Which clinical history findings are characteristic of urinary incontinence?

Updated: Mar 19, 2019
  • Author: Sandip P Vasavada, MD; Chief Editor: Edward David Kim, MD, FACS  more...
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Answer

The clinical presentation of urinary incontinence can be varied in many respects. Patient complaints may be minor and situational or severe, constant, and debilitating. When obtaining a clinical history, determining whether the problem is a social and/or hygienic problem and the degree of disability attributable to the incontinence also is important. In addition, the following points regarding the clinical presentation should be sought when obtaining the history:

  • Severity and quantity of urine lost and frequency of incontinence episodes

  • Duration of the complaint and whether problems have been worsening

  • Triggering factors or events (eg, cough, sneeze, lifting, bending, feeling of urgency, sound of running water, sexual activity/orgasm)

  • Constant versus intermittent urine loss and provocation by minimal increases in intra-abdominal pressure, such as movement, changes in position, and incontinence with an empty bladder

  • Associated frequency, urgency, dysuria, pain with a full bladder, and history of urinary tract infections (UTIs)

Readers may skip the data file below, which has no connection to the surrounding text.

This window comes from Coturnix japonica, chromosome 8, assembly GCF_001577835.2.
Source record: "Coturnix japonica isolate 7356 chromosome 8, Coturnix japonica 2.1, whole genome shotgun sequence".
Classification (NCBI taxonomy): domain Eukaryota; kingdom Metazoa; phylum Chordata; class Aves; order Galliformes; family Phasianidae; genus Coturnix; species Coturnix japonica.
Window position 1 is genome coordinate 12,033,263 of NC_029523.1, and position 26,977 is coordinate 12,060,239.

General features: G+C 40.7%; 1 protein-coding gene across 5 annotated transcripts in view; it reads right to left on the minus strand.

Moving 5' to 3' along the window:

• Concomitant symptoms of fecal incontinence or pelvic organ prolapse

  • Coexistent complicating or exacerbating medical problems

  • Obstetrical history, including difficult deliveries, grand multiparity, forceps use, obstetrical lacerations, and large babies

  • History of pelvic surgery, especially prior incontinence procedures, hysterectomy, or pelvic floor reconstructive procedures

  • Other urologic procedures

  • Spinal and CNS surgery

  • Lifestyle issues, such as smoking, alcohol or caffeine abuse, and occupational and recreational factors causing severe or repetitive increases in intra-abdominal pressure

  • Medications

Patients with coexisting pelvic organ prolapse may report dyspareunia, vaginal pain upon ambulation, and a bulging sensation in the vagina. Patients with severe pelvic organ prolapse may experience herniation of pelvic organs out of the vaginal introitus, necessitating manual reduction of the uterine cervix or vaginal splinting during bowel movements.

Patients with symptomatic rectoceles report severe constipation, often necessitating digital disimpaction. Severe cystoceles may drag both ureters through the true pelvis as the bladder herniates out of the vagina, causing renal azotemia. Bilateral hydroureteronephrosis is due to compression of the ureters against the bony pelvic inlet, resulting in ureteral obstruction.


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